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Ga. receives waiver from AYP
Superintendent: Implications for LCSS uncertain, but likely better than AYP
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Georgia School Superintendent Dr. John Barge announced Thursday that the U.S. Department of Education granted Georgia a waiver from No Child Left Behind.

“This is wonderful news for Georgia’s students, educators and parents,” Barge said in a news release. “No longer will we be bound by the narrow definitions of success found in No Child Left Behind. We will now be able to hold schools accountable and reward them for the work they do in all subjects and with all students.”

Only 10 states received the waiver, which releases schools within the states from the ever-increasing benchmarks of Adequate Yearly Progress, or AYP, which aims to have all students aligned and proficient by 2014.

New Mexico is the only state that applied and did not receive a waiver, the Associated Press reported. Colorado, Florida, Indiana, Kentucky, Massachusetts, Minnesota, New Jersey, Oklahoma and Tennessee are the other nine to be released from the standard.

Though Liberty County School System administrators still were digesting the news Thursday afternoon — and a 152-page document detailing the state’s request and planned accountability system — Superintendent Dr. Judy Scherer has said in the past that the change may have local benefits.

As the Courier previously reported, the increasing benchmarks under AYP create the perception that more schools are “failing” because they do not meet standards that many in education believe are too high.

The percentage of schools in the state making AYP fell from 71 percent in 2010 to 63.2 percent in 2011, according to reports released in July.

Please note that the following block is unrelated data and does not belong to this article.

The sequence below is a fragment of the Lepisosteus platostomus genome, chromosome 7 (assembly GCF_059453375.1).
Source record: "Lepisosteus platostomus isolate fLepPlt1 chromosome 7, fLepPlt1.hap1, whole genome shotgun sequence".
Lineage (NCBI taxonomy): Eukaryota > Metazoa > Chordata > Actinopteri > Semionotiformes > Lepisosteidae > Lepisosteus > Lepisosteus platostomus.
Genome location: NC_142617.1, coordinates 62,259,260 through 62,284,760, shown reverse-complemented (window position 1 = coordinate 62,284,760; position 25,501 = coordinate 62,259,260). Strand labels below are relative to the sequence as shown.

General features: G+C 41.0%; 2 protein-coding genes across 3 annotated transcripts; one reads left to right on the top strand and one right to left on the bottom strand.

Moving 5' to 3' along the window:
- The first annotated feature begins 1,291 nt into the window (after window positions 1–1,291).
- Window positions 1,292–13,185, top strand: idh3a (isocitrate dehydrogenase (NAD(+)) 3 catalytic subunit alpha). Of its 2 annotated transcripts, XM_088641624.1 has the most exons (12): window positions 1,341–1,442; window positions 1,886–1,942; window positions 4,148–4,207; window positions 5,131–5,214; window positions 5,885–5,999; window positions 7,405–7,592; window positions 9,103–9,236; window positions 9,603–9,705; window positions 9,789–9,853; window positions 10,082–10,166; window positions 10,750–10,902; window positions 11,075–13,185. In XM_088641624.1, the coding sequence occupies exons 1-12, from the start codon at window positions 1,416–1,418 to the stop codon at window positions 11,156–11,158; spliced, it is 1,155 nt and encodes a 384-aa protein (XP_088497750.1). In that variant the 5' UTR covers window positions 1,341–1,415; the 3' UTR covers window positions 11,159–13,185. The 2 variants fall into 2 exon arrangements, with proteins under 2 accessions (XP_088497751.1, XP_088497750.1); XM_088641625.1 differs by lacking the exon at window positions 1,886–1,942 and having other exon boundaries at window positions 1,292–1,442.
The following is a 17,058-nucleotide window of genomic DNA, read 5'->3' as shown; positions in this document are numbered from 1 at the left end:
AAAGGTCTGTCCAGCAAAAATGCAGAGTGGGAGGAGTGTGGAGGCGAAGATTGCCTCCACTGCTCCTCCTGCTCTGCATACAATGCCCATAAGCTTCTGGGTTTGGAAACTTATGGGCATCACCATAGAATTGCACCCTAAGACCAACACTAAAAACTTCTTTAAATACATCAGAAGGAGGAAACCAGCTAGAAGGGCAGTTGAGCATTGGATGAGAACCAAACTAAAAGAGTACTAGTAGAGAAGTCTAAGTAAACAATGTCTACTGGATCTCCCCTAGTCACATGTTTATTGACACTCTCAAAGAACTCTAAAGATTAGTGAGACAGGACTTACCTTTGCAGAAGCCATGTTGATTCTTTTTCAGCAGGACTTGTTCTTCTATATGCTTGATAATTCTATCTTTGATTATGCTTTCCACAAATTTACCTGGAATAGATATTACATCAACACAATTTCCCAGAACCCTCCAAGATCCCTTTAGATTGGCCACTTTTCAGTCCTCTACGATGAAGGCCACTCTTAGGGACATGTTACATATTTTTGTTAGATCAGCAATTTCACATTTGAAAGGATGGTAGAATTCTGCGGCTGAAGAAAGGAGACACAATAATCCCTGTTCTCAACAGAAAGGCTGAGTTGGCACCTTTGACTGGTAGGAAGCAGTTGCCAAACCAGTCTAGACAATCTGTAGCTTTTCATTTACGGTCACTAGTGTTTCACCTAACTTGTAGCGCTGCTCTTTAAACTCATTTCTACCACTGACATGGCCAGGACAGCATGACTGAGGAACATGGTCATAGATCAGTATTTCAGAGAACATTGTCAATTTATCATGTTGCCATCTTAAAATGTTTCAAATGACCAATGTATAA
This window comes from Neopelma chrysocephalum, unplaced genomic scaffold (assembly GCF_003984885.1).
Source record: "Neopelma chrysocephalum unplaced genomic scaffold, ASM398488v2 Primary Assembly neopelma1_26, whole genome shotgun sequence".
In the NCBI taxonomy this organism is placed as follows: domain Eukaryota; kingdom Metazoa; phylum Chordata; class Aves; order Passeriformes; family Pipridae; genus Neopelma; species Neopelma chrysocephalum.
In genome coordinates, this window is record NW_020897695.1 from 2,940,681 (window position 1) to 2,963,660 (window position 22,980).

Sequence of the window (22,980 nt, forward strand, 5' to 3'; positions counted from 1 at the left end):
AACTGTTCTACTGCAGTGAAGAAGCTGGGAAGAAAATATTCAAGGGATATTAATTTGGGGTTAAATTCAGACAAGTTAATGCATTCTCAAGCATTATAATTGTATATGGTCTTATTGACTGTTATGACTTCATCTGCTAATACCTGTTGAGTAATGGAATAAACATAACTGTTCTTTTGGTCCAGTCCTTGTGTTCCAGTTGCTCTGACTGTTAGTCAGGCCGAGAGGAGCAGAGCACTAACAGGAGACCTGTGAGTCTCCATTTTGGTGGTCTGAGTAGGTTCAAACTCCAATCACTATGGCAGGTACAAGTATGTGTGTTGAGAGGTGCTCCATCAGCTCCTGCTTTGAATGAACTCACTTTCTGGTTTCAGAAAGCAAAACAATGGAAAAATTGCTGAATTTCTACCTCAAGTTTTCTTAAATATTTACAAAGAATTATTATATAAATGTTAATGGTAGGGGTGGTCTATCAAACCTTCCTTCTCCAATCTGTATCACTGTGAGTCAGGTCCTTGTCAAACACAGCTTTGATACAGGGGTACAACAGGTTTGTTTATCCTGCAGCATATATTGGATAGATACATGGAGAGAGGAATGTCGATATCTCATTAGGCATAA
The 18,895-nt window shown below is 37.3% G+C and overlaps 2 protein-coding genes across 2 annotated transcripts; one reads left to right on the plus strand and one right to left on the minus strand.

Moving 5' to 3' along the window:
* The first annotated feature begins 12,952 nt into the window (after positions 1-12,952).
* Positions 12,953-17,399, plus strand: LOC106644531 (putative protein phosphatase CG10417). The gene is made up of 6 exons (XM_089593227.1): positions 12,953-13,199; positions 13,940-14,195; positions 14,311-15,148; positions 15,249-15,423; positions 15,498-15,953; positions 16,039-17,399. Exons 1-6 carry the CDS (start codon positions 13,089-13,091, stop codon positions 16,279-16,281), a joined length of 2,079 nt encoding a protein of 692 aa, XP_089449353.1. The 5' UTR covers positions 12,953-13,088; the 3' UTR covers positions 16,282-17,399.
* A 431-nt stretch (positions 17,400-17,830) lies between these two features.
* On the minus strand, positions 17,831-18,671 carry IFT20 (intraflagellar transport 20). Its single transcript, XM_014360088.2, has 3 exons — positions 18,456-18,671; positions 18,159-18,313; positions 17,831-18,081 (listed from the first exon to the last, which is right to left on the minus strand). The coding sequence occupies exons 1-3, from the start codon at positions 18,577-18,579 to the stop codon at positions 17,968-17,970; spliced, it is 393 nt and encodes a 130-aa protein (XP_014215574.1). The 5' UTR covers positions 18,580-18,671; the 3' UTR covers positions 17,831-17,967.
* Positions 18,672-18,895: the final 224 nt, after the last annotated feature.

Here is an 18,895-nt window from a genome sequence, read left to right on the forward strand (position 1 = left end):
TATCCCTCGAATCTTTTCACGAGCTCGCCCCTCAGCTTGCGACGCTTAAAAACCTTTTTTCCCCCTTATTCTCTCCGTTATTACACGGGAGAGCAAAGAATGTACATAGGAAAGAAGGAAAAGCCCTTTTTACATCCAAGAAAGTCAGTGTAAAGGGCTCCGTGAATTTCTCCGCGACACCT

Scherer previously said the 85 percent graduation rate expected with AYP has hurt Liberty County. In 2011, neither Liberty County High School, with 75.1 percent, nor Bradwell Institute, with 77.1 percent, met the AYP requirements.

The same year, each of the county’s middle and elementary schools either met or exceeded the standards.

As part of the waiver, the state Department of Education will use achievement data from all core content areas and graduation rates to identify priority schools, focus schools and reward schools, the news release said.

At the end of the school year, priority schools and focus schools will replace needs-improvement schools. Reward schools, which will replace the current distinguished-schools designation, will be announced in September.

The state also will begin using the College and Career Ready Performance Index for statewide accountability during the upcoming school year, according to a news release from Deputy State Superintendent Martha Reichrath.

The new assessment area could give Liberty a boost. Still, Scherer said in September that without knowing the complete details of the index, administrators cannot predict whether Liberty County’s scores would change under the proposed system.

“It has to be better — I think,” Scherer said Thursday. “But the devil is always in the details.”

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